As I executed a shallow left turn to circle back to the runway I lost sight of the airport. Nervously flying north, I found Jefferson Road again, and followed it. I saw the runway once more and quickly made a steep descending left turn. Once I passed over the orange roof, I slipped steeply to lose altitude, touched down on the icy patch, and coasted to a stop.
I just sat — with the engine idling and my heart pounding — shaking a little and trying to calm down. As I looked around I saw the ghastly flying conditions I had just survived. The air was thick with falling snow. I could not see the trees along the perimeter of the field. The hangar and operations shack were barely visible.
Unicom was not available yet so I couldn't radio for help. I waited for someone to see my yellow bird on the runway and come out to help bring it in. No one came.
Then, advancing to a new level of stupidity, I decided to find the ramp on my own. I added a little power, and moved slowly down the runway, while looking for the taxiway. The ground was completely white, and the wheels began to drag in deeper snow. I held the stick back and added more power to keep moving. To my surprise, all of a sudden the wooden propeller burst into a thousand toothpicks before my eyes.
I had not felt the aircraft nose over.
All was quiet now except for the sound of gasoline dripping from the wing tank vents. I cut the ignition and master switches and sat leaning forward in the seat. Too late I realized that with only the pilot's seat occupied, the aircraft's center of gravity had shifted to the forward limit and increased the nose-over risk.
Disgusted with myself, I got out and tried to reach the aircraft's tail but it was too high. Then I tried to lift the nose but it was too heavy. Finally help came. Aided by a tractor we were able to put the wounded bird in the hangar.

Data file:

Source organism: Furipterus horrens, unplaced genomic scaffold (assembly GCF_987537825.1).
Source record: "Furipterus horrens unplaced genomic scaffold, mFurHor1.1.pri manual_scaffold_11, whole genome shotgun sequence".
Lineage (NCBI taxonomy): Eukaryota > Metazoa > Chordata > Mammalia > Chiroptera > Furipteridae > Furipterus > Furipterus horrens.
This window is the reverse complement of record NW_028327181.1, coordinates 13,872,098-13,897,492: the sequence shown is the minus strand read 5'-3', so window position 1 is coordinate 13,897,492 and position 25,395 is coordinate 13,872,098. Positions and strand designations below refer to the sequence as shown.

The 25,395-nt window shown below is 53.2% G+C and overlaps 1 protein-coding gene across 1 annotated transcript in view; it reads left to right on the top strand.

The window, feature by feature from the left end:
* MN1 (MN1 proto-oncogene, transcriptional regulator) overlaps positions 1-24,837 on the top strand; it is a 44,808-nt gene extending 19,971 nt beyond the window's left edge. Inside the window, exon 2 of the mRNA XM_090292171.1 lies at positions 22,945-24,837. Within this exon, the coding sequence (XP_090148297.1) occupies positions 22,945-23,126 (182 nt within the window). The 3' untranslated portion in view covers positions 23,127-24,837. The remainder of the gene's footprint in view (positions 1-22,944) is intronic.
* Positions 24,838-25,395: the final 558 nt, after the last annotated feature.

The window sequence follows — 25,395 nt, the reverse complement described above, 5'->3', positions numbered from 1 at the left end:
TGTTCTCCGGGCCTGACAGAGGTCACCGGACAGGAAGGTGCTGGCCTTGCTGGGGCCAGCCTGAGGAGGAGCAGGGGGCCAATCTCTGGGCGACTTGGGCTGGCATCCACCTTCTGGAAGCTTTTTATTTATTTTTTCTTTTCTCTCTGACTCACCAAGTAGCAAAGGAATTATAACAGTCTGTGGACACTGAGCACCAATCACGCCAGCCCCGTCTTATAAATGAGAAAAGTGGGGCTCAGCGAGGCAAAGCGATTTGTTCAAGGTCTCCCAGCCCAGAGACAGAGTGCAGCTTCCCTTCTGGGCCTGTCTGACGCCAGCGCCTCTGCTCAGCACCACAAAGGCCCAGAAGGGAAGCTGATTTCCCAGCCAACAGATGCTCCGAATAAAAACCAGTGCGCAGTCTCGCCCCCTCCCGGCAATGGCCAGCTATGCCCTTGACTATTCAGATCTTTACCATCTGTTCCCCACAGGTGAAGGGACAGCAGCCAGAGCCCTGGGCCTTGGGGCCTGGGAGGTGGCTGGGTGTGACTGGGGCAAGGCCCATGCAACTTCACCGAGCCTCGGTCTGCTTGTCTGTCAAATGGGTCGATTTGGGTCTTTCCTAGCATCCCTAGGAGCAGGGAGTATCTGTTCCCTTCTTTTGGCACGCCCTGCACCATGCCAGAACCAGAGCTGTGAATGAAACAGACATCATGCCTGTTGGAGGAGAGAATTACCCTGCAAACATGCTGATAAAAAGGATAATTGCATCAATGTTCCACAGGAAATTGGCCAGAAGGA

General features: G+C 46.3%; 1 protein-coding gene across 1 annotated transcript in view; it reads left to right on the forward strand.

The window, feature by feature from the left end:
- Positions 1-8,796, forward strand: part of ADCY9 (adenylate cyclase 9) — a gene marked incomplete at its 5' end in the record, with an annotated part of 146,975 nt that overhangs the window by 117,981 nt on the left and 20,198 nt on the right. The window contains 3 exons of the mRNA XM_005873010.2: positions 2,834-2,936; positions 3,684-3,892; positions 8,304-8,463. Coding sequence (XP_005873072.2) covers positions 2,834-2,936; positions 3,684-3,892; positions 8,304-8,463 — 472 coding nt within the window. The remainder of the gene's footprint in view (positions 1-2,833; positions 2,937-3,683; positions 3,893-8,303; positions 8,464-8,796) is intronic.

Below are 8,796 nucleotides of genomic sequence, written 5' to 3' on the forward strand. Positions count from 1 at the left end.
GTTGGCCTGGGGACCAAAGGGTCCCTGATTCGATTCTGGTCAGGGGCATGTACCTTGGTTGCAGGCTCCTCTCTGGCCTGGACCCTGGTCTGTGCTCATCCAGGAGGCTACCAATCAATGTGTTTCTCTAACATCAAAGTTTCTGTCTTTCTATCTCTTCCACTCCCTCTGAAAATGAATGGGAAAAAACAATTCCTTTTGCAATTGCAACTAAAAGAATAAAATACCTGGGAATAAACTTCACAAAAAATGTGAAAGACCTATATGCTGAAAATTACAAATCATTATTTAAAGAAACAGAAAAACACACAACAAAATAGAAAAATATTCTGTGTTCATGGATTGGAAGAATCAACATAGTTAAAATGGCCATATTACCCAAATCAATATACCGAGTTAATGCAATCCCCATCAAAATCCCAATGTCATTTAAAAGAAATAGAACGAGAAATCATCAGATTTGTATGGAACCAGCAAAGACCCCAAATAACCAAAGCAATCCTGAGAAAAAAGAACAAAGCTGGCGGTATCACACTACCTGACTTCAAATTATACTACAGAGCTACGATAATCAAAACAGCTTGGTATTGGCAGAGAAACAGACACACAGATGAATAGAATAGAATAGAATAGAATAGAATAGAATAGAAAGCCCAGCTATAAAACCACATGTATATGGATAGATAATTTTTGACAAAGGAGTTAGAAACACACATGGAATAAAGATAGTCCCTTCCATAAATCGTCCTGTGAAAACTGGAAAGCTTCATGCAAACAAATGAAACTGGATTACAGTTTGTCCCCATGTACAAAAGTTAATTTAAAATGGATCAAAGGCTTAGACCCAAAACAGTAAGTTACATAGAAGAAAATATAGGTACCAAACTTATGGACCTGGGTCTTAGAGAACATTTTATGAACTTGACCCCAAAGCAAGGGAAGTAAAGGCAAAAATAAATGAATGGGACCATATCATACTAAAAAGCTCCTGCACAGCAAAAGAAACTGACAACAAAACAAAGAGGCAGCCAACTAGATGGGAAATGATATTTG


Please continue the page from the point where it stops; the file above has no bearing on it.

I made my meeting on time, though chagrined. My nonflying friends thought I had been caught in a natural disaster beyond my control. But you and I know better. My own foolishness and violation of basic flying rules had trapped me.
The three airports no longer exist. Ithaca is now a city park, Genesee a factory, and Hylan a shopping center. Fortunately, I'm still here, much older and a little wiser. In the years since, I've executed several one-eighties that I might not have carried out if it had not been for this flight.
Earl J. Yawman, AOPA 051183, holds a commercial pilot certificate with single- and multiengine land and sea ratings. He was a radio operator on a B-29 bomber in the Pacific theatre during World War II, and has owned Taylorcraft and Luscombe airplanes during more than 700 hours of flight time over 59 years.
"Never Again" is presented to enhance safety by providing a forum for pilots to learn from the experiences of others. Manuscripts may be submitted via e-mail to [email protected] or sent to Editor, AOPA Pilot, 421 Aviation Way, Frederick, Maryland 21701.